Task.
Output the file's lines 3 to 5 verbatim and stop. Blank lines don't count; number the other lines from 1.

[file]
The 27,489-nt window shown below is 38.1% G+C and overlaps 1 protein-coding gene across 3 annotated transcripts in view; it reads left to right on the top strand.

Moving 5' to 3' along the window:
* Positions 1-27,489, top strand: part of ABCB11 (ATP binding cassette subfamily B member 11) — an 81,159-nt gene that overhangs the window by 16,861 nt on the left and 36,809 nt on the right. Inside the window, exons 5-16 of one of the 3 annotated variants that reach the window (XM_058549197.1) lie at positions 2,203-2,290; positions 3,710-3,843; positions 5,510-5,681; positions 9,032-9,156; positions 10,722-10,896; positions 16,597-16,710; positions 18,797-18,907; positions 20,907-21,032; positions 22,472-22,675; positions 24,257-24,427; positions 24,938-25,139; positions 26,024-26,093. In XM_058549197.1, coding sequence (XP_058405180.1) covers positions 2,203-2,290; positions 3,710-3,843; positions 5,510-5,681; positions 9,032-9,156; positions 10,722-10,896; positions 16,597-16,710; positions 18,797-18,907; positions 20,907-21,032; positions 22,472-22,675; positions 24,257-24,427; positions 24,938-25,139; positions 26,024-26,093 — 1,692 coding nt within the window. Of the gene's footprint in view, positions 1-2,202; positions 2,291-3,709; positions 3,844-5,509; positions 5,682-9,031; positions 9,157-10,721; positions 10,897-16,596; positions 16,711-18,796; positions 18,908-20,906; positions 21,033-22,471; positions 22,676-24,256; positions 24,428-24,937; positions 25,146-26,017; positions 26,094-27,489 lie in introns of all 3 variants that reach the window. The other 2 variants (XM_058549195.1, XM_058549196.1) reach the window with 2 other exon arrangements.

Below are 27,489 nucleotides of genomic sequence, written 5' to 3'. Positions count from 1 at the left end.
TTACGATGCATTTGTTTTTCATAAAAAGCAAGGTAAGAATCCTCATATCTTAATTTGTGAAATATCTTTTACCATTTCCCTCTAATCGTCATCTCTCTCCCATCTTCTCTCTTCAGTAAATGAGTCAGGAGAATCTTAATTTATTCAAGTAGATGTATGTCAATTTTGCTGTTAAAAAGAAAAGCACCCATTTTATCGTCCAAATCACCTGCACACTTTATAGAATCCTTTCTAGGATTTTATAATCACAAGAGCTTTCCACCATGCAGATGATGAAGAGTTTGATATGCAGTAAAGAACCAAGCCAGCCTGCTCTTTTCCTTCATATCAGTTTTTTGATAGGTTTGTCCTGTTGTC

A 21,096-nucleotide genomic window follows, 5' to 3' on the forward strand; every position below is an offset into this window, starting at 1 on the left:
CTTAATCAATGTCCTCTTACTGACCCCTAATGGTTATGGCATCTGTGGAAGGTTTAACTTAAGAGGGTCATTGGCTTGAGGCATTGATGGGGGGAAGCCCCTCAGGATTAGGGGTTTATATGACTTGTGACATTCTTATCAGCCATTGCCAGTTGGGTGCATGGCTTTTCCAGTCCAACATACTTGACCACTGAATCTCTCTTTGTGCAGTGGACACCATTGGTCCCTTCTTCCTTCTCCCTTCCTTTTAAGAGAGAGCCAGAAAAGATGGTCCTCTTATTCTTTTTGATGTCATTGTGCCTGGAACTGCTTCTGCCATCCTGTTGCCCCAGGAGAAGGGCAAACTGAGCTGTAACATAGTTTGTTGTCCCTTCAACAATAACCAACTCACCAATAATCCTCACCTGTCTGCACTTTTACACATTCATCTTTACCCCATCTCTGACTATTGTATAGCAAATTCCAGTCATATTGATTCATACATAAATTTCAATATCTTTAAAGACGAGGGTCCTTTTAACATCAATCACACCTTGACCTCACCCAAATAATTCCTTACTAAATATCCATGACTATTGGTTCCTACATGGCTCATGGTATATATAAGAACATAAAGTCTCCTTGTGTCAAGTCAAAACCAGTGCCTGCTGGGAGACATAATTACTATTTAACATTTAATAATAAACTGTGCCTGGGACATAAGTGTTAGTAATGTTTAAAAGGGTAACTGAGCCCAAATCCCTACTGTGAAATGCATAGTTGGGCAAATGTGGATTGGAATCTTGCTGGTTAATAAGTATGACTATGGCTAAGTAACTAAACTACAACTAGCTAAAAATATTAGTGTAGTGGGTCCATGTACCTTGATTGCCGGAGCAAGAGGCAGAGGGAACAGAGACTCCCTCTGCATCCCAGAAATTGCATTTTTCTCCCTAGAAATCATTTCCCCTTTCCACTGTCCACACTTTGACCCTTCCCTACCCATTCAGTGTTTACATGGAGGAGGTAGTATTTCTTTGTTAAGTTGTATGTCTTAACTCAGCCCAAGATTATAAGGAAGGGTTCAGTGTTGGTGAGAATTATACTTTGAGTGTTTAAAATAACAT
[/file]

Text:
* Positions 1-27,489, top strand: part of ABCB11 (ATP binding cassette subfamily B member 11) — an 81,159-nt gene that overhangs the window by 16,861 nt on the left and 36,809 nt on the right. Inside the window, exons 5-16 of one of the 3 annotated variants that reach the window (XM_058549197.1) lie at positions 2,203-2,290; positions 3,710-3,843; positions 5,510-5,681; positions 9,032-9,156; positions 10,722-10,896; positions 16,597-16,710; positions 18,797-18,907; positions 20,907-21,032; positions 22,472-22,675; positions 24,257-24,427; positions 24,938-25,139; positions 26,024-26,093. In XM_058549197.1, coding sequence (XP_058405180.1) covers positions 2,203-2,290; positions 3,710-3,843; positions 5,510-5,681; positions 9,032-9,156; positions 10,722-10,896; positions 16,597-16,710; positions 18,797-18,907; positions 20,907-21,032; positions 22,472-22,675; positions 24,257-24,427; positions 24,938-25,139; positions 26,024-26,093 — 1,692 coding nt within the window. Of the gene's footprint in view, positions 1-2,202; positions 2,291-3,709; positions 3,844-5,509; positions 5,682-9,031; positions 9,157-10,721; positions 10,897-16,596; positions 16,711-18,796; positions 18,908-20,906; positions 21,033-22,471; positions 22,676-24,256; positions 24,428-24,937; positions 25,146-26,017; positions 26,094-27,489 lie in introns of all 3 variants that reach the window. The other 2 variants (XM_058549195.1, XM_058549196.1) reach the window with 2 other exon arrangements.

Below are 27,489 nucleotides of genomic sequence, written 5' to 3'. Positions count from 1 at the left end.
TTACGATGCATTTGTTTTTCATAAAAAGCAAGGTAAGAATCCTCATATCTTAATTTGTGAAATATCTTTTACCATTTCCCTCTAATCGTCATCTCTCTCCCATCTTCTCTCTTCAGTAAATGAGTCAGGAGAATCTTAATTTATTCAAGTAGATGTATGTCAATTTTGCTGTTAAAAAGAAAAGCACCCATTTTATCGTCCAAATCACCTGCACACTTTATAGAATCCTTTCTAGGATTTTATAATCACAAGAGCTTTCCACCATGCAGATGATGAAGAGTTTGATATGCAGTAAAGAACCAAGCCAGCCTGCTCTTTTCCTTCATATCAGTTTTTTGATAGGTTTGTCCTGTTGTC